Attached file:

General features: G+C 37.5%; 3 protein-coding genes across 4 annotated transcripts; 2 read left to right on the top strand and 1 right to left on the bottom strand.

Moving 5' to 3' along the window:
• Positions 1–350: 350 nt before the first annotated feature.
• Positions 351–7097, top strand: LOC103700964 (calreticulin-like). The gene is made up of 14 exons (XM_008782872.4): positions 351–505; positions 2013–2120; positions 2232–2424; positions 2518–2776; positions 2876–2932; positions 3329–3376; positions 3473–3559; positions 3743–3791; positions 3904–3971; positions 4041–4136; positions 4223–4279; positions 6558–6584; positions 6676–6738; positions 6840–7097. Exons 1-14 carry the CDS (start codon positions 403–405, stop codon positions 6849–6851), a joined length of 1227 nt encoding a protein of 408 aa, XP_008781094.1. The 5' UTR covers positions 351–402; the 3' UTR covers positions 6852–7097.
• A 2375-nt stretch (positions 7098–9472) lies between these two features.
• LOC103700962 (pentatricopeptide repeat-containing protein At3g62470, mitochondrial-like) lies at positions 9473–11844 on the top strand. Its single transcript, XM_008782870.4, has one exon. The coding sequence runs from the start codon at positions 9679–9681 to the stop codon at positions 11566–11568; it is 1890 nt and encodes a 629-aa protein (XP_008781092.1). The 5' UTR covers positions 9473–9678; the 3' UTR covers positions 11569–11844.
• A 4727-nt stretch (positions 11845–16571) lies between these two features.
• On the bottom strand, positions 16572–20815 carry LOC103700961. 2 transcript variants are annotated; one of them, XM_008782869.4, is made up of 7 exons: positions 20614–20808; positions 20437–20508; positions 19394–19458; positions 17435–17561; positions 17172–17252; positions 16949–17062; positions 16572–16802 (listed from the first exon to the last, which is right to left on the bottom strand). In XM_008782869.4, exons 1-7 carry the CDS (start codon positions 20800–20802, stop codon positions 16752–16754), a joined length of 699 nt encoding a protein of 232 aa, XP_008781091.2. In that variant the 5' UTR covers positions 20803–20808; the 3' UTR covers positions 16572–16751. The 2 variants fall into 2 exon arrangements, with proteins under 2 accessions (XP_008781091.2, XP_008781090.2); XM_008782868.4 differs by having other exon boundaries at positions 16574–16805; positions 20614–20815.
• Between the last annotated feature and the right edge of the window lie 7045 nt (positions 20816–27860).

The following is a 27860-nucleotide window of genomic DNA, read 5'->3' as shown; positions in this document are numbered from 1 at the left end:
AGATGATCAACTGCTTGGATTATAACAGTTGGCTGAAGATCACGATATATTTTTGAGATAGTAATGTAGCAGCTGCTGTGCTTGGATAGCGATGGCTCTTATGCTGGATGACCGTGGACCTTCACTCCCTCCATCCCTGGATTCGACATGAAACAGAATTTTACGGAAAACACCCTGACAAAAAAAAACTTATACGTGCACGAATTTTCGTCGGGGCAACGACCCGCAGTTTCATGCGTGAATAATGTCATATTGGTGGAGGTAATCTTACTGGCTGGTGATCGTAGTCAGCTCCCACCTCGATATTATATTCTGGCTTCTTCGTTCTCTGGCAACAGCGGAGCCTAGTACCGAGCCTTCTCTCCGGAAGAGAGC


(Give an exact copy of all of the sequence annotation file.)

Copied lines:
General features: G+C 37.5%; 3 protein-coding genes across 4 annotated transcripts; 2 read left to right on the top strand and 1 right to left on the bottom strand.

Moving 5' to 3' along the window:
• Positions 1–350: 350 nt before the first annotated feature.
• Positions 351–7097, top strand: LOC103700964 (calreticulin-like). The gene is made up of 14 exons (XM_008782872.4): positions 351–505; positions 2013–2120; positions 2232–2424; positions 2518–2776; positions 2876–2932; positions 3329–3376; positions 3473–3559; positions 3743–3791; positions 3904–3971; positions 4041–4136; positions 4223–4279; positions 6558–6584; positions 6676–6738; positions 6840–7097. Exons 1-14 carry the CDS (start codon positions 403–405, stop codon positions 6849–6851), a joined length of 1227 nt encoding a protein of 408 aa, XP_008781094.1. The 5' UTR covers positions 351–402; the 3' UTR covers positions 6852–7097.
• A 2375-nt stretch (positions 7098–9472) lies between these two features.
• LOC103700962 (pentatricopeptide repeat-containing protein At3g62470, mitochondrial-like) lies at positions 9473–11844 on the top strand. Its single transcript, XM_008782870.4, has one exon. The coding sequence runs from the start codon at positions 9679–9681 to the stop codon at positions 11566–11568; it is 1890 nt and encodes a 629-aa protein (XP_008781092.1). The 5' UTR covers positions 9473–9678; the 3' UTR covers positions 11569–11844.
• A 4727-nt stretch (positions 11845–16571) lies between these two features.
• On the bottom strand, positions 16572–20815 carry LOC103700961. 2 transcript variants are annotated; one of them, XM_008782869.4, is made up of 7 exons: positions 20614–20808; positions 20437–20508; positions 19394–19458; positions 17435–17561; positions 17172–17252; positions 16949–17062; positions 16572–16802 (listed from the first exon to the last, which is right to left on the bottom strand). In XM_008782869.4, exons 1-7 carry the CDS (start codon positions 20800–20802, stop codon positions 16752–16754), a joined length of 699 nt encoding a protein of 232 aa, XP_008781091.2. In that variant the 5' UTR covers positions 20803–20808; the 3' UTR covers positions 16572–16751. The 2 variants fall into 2 exon arrangements, with proteins under 2 accessions (XP_008781091.2, XP_008781090.2); XM_008782868.4 differs by having other exon boundaries at positions 16574–16805; positions 20614–20815.
• Between the last annotated feature and the right edge of the window lie 7045 nt (positions 20816–27860).

The following is a 27860-nucleotide window of genomic DNA, read 5'->3' as shown; positions in this document are numbered from 1 at the left end:
AGATGATCAACTGCTTGGATTATAACAGTTGGCTGAAGATCACGATATATTTTTGAGATAGTAATGTAGCAGCTGCTGTGCTTGGATAGCGATGGCTCTTATGCTGGATGACCGTGGACCTTCACTCCCTCCATCCCTGGATTCGACATGAAACAGAATTTTACGGAAAACACCCTGACAAAAAAAAACTTATACGTGCACGAATTTTCGTCGGGGCAACGACCCGCAGTTTCATGCGTGAATAATGTCATATTGGTGGAGGTAATCTTACTGGCTGGTGATCGTAGTCAGCTCCCACCTCGATATTATATTCTGGCTTCTTCGTTCTCTGGCAACAGCGGAGCCTAGTACCGAGCCTTCTCTCCGGAAGAGAGC